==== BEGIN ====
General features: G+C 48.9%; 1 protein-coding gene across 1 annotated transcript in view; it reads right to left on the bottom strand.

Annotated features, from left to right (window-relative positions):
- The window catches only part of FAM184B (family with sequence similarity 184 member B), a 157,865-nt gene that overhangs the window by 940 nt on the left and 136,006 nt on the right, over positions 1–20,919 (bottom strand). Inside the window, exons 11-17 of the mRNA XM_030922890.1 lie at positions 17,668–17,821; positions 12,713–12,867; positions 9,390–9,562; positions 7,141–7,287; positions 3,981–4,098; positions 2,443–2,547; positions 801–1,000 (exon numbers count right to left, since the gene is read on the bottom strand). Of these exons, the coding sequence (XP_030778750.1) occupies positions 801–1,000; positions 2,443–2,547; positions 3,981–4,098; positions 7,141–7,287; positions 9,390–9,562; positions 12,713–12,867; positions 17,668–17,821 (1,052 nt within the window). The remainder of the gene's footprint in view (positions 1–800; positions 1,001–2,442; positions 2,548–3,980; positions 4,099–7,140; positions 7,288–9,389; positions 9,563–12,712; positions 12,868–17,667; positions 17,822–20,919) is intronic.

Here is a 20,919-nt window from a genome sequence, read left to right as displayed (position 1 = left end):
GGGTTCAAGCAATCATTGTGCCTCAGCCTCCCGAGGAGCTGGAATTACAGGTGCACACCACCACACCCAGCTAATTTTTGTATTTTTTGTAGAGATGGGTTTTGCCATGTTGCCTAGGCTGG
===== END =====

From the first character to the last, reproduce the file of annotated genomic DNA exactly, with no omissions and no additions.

General features: G+C 48.9%; 1 protein-coding gene across 1 annotated transcript in view; it reads right to left on the bottom strand.

Annotated features, from left to right (window-relative positions):
- The window catches only part of FAM184B (family with sequence similarity 184 member B), a 157,865-nt gene that overhangs the window by 940 nt on the left and 136,006 nt on the right, over positions 1–20,919 (bottom strand). Inside the window, exons 11-17 of the mRNA XM_030922890.1 lie at positions 17,668–17,821; positions 12,713–12,867; positions 9,390–9,562; positions 7,141–7,287; positions 3,981–4,098; positions 2,443–2,547; positions 801–1,000 (exon numbers count right to left, since the gene is read on the bottom strand). Of these exons, the coding sequence (XP_030778750.1) occupies positions 801–1,000; positions 2,443–2,547; positions 3,981–4,098; positions 7,141–7,287; positions 9,390–9,562; positions 12,713–12,867; positions 17,668–17,821 (1,052 nt within the window). The remainder of the gene's footprint in view (positions 1–800; positions 1,001–2,442; positions 2,548–3,980; positions 4,099–7,140; positions 7,288–9,389; positions 9,563–12,712; positions 12,868–17,667; positions 17,822–20,919) is intronic.

Here is a 20,919-nt window from a genome sequence, read left to right as displayed (position 1 = left end):
GGGTTCAAGCAATCATTGTGCCTCAGCCTCCCGAGGAGCTGGAATTACAGGTGCACACCACCACACCCAGCTAATTTTTGTATTTTTTGTAGAGATGGGTTTTGCCATGTTGCCTAGGCTGG